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Euthanasia: Always Further

Euthanasia: Always Further

By Grégor Puppinck1710411600000

The Association pour le droit de mourir dans la dignité (ADMD) is justifiably proud of having initiated the debate on euthanasia and assisted suicide in France, imposing its ideas and even its vocabulary. It has the ear of the government and holds the pen of members of parliament, so knowing its thinking is essential to understanding the debate on euthanasia.

While today it confines itself to calling for the legalization of voluntary euthanasia for sick adults, its current restraint on the euthanasia of minors, the disabled or the elderly is purely strategic, and comes down to the technique of double talk.

Asked during the latest ADMD General Meeting whether it would be appropriate to "go further" than the text currently under discussion, to call for the extension of euthanasia to minors, the elderly and people suffering from Alzheimer's disease, Jean-Luc Romero - ADMD's emblematic president until 2021 - replied that there is an internal debate on this question, but that the association "had not wished to go further, saying, strategically, this is not the time". The important thing would be to get "the base" of the law authorizing the principle of euthanasia passed. Later, in a second phase, "as the Belgians have improved their text, we will improve it"; Belgium has, in fact, greatly extended access to euthanasia to minors and depressed people since the initial law. ADMD's restraint is simply a strategy of concealment, so as not to "give a red rag" to opponents, as Jean-Luc Romero puts it, but he adds that if his bill doesn't pass in 2023, we'll have to think about another proposal, "and then perhaps be ten times more radical".

The current president of ADMD, Jonathan Denis, said as much when he wrote in 2022: "As the law legalizing the voluntary interruption of pregnancy, as passed in 1975, was very incomplete, we must fear that the law which will be put to the vote of parliamentarians, in 2023 we are told, will not meet all our demands [...]. We will have to accept concessions that will only be temporary and transitional. Because once the very principle of active assistance has been voted through, the anti-choice front will have been broken and we will finally be able to move forward quickly and move the law towards what we all want: a law of free choice that does not impose any obligations on anyone.[1]"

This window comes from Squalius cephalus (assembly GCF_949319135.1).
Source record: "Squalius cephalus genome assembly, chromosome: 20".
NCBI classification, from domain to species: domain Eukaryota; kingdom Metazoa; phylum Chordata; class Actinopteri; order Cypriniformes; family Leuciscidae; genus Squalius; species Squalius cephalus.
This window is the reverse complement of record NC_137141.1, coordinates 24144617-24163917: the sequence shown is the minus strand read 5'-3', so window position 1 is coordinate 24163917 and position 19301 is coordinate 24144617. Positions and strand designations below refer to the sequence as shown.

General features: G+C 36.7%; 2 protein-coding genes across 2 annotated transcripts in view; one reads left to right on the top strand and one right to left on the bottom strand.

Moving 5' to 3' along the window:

This kind of double-talk is not new to ADMD. As far back as 1985, Paul Chauvet, President of ADMD, wrote: "It will always be necessary to move forward on two levels: that of today's acceptable demand, and that of the affirmed, confirmed ideal we seek, in order to advance our object[2]".

So what is ADMD's "desired ideal", "ten times more radical" than the government's current bill? The history of ADMD and the euthanasia movement gives cause for concern. It should not be forgotten that these movements stem directly from the eugenics movement of the 1930s, and were often openly in favor of the forced euthanasia of bedridden and handicapped people, and of handicapped newborn babies. To get a clearer idea of ADMD's thinking, you need to go directly to its sources.

A search of ADMD's Bulletins reveals that its position on forced euthanasia was debated again in 1988, when the association's board proposed amending its statutes to state explicitly that it "opposes euthanasia which is not the expression of a person's free and considered will". The aim was to put an end to any ambiguity on the issue. The association's next Bulletin modestly states that this proposal gave rise to great difficulty and was finally rejected[3].

Although ADMD later declared its opposition to "any euthanasia carried out without the request of the person concerned", it did support people prosecuted for euthanizing patients without their consent. This was the case as far back as the 1980s, when ADMD welcomed the acquittal of Pierre Thébault, a nurse who killed an 86-year-old woman with a fractured femoral neck[4], or again in 2013 when ADMD supported Dr Bonnemaison who was prosecuted for poisoning seven patients unable to express their wishes[5].